Interview at the White Label conference - Las Vegas
Your talk was quite emotional. Did you expect it to be so?
Expect? More like hope. It’s important in my mission to touch people and raise eyebrows. It doesn’t take much for my passion about this issue to come out. It has affected me greatly and still does. I’m glad I touched people, including those which may not have been aware of what destroys families.
You spent a few minutes talking about re-defining or I believe you said, raising the bar in regard to caregiving. Do you think that’s possible?
It won’t be possible if people don’t hear the stories and the pain that families suffer throughout the caregiving process. I’m the first one to admit I turned my head when hearing about poor caregiving. I wrote it off as bad health insurance or poor nursing. But when I started to hear the hundreds of stories of families being torn apart from the lack of family caregiving, I realized I wasn’t alone. I never knew caregivers have the highest unemployment issues due to their sacrifice, higher depression, and even suicide. How can this be? It’s the ultimate nice guys finish last scenario.
Is it in some cases that some family members don’t have the skills or have a job that gets in the way? I’m sure you hear a lot of that.
Look, I could accept poor caregiving. Heck, with my Dad, I learned by doing, observing, and researching, but lack of caregiving effort or the thought that family members, specifically siblings, thinking it’s not their role is unacceptable to me. It’s not only a role but a duty and that is the goal of my mission. I understand. Life happens. Kids have school. The boss works you to the bone. It’s about making sacrifices to those who sacrificed for you their entire life. Matching skillsets is important but there are other ways. My parents were thrilled when I occasionally gave them a gift card for Boston Market, took a half day off to drive them to a casino or fixed their computer. If you have means and there are needed car repairs and just can’t hand hold as much, we’ll, take care of the bill. It’s the little things that really go a long way.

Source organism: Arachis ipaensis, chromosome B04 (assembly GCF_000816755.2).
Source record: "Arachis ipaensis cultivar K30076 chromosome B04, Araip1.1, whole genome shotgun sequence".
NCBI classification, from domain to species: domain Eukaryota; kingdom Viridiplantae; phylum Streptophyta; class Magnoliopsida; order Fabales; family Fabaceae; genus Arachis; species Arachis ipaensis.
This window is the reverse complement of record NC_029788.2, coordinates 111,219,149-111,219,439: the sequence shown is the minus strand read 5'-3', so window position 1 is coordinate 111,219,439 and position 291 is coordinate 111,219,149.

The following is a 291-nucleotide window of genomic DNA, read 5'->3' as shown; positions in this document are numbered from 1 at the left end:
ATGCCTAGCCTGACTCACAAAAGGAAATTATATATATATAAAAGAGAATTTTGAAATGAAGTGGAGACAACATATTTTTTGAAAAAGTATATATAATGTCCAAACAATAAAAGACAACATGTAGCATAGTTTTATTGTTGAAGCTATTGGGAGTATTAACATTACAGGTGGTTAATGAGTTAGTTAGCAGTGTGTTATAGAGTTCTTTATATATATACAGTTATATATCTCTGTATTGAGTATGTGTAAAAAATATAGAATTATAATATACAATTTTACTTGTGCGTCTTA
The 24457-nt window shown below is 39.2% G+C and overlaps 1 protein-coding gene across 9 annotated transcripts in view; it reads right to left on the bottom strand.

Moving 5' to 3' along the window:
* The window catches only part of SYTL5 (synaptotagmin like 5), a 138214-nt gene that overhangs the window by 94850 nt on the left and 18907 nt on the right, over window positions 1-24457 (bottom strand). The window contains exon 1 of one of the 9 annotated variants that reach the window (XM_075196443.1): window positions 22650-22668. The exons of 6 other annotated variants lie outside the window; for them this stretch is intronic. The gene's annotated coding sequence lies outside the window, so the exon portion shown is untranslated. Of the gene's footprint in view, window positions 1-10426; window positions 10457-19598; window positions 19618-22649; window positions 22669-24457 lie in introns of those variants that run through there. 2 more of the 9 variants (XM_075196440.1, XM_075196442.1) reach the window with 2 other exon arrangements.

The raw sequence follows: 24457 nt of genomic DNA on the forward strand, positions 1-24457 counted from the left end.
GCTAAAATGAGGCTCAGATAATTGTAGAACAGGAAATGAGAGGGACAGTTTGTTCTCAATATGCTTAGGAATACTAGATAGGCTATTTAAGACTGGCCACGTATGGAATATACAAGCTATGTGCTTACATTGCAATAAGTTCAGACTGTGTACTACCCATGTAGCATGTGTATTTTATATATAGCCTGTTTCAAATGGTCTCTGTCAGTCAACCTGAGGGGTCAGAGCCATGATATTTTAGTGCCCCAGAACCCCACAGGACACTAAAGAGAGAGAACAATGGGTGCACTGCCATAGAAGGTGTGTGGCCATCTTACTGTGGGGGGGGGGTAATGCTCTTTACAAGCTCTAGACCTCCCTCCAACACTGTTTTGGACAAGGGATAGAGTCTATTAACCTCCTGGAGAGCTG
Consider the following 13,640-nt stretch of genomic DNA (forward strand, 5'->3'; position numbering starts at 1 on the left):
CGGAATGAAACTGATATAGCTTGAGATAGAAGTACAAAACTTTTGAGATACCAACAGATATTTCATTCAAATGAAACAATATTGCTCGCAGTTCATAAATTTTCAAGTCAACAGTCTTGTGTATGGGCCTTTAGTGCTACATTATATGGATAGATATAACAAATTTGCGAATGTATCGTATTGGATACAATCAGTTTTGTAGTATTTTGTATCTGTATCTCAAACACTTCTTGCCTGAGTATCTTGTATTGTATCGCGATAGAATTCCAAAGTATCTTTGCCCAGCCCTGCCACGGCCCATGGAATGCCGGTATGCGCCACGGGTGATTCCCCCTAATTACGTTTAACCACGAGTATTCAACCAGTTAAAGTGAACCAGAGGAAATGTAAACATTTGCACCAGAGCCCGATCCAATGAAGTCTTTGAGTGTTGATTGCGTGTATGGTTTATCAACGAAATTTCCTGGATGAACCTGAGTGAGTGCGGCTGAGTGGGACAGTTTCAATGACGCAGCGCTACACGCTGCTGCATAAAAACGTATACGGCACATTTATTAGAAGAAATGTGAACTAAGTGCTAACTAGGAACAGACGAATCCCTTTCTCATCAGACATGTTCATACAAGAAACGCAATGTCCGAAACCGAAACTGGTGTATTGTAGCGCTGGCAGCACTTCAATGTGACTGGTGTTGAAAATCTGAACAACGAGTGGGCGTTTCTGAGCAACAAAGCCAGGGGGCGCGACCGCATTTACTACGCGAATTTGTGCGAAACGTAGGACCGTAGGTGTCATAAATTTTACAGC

I want to add, I’m not asking anyone to play doctor. The misperception is that caregiving is a chore. To the contrary, It’s one of the most fulfilling things a human being can do. With the stories that pour in, I’m realizing I might be stretching it when I say human being because I’m not sure if some deadbeats qualify as one.
What is the goal you are trying to achieve with DSS? How will you know you’ve achieved it?
Let it be clear, I don’t want to nor qualify to be the poster child for massive change in how we define caregiving. My goal however, is to move the needle. Like the first person in the baton race, after some solid awareness and buzz, I’d like to pass it on to others more qualified than me after we’ve made a dent in the awareness level that a problem exists.
To your question, my goal is very simple; raise awareness that caregiving is a fulfilling duty. Any definition of caregiving will say ‘one who provides for another’. I want to raise the bar to that word ‘provides’. Two, I want to encourage families to take a step back and redefine or at least move the needed as to what a family really is. I love the Moai approach. Anyone can google it. It’s everyone in the family playing a role and helping each other out. It’s not a chore and should be a required role for kids of elderly parents, just like our parents took care of us. Third, we need our system to recognize that a child’s neglect to their parents is a breach of their duty rather than some relative or Judge saying ‘every family has one’.